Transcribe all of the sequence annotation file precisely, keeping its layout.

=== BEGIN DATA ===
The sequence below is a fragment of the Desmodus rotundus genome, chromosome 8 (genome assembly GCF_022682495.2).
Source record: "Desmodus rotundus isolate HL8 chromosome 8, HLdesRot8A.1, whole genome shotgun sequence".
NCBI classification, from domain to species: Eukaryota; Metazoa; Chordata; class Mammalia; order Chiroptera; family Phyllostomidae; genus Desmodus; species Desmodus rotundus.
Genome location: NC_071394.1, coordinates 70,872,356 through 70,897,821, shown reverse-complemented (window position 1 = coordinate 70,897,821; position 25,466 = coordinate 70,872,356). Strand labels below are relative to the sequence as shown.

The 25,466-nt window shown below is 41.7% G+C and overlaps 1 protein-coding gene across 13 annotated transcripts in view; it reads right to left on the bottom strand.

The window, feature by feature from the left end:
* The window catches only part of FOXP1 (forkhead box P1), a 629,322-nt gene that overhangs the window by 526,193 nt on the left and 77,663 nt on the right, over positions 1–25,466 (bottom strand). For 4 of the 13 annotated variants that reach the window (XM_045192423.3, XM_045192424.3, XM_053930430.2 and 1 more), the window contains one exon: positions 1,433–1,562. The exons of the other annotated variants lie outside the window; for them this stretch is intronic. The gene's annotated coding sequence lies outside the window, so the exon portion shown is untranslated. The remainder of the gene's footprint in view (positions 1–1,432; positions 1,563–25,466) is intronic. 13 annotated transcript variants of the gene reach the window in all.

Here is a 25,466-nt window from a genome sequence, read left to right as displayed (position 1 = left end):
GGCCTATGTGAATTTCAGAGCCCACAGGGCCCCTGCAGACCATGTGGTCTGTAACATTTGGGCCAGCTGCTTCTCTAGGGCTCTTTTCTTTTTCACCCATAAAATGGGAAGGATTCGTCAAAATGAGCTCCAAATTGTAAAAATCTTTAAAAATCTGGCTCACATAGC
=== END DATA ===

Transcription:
The sequence below is a fragment of the Desmodus rotundus genome, chromosome 8 (genome assembly GCF_022682495.2).
Source record: "Desmodus rotundus isolate HL8 chromosome 8, HLdesRot8A.1, whole genome shotgun sequence".
NCBI classification, from domain to species: Eukaryota; Metazoa; Chordata; class Mammalia; order Chiroptera; family Phyllostomidae; genus Desmodus; species Desmodus rotundus.
Genome location: NC_071394.1, coordinates 70,872,356 through 70,897,821, shown reverse-complemented (window position 1 = coordinate 70,897,821; position 25,466 = coordinate 70,872,356). Strand labels below are relative to the sequence as shown.

The 25,466-nt window shown below is 41.7% G+C and overlaps 1 protein-coding gene across 13 annotated transcripts in view; it reads right to left on the bottom strand.

The window, feature by feature from the left end:
* The window catches only part of FOXP1 (forkhead box P1), a 629,322-nt gene that overhangs the window by 526,193 nt on the left and 77,663 nt on the right, over positions 1–25,466 (bottom strand). For 4 of the 13 annotated variants that reach the window (XM_045192423.3, XM_045192424.3, XM_053930430.2 and 1 more), the window contains one exon: positions 1,433–1,562. The exons of the other annotated variants lie outside the window; for them this stretch is intronic. The gene's annotated coding sequence lies outside the window, so the exon portion shown is untranslated. The remainder of the gene's footprint in view (positions 1–1,432; positions 1,563–25,466) is intronic. 13 annotated transcript variants of the gene reach the window in all.

Here is a 25,466-nt window from a genome sequence, read left to right as displayed (position 1 = left end):
GGCCTATGTGAATTTCAGAGCCCACAGGGCCCCTGCAGACCATGTGGTCTGTAACATTTGGGCCAGCTGCTTCTCTAGGGCTCTTTTCTTTTTCACCCATAAAATGGGAAGGATTCGTCAAAATGAGCTCCAAATTGTAAAAATCTTTAAAAATCTGGCTCACATAGC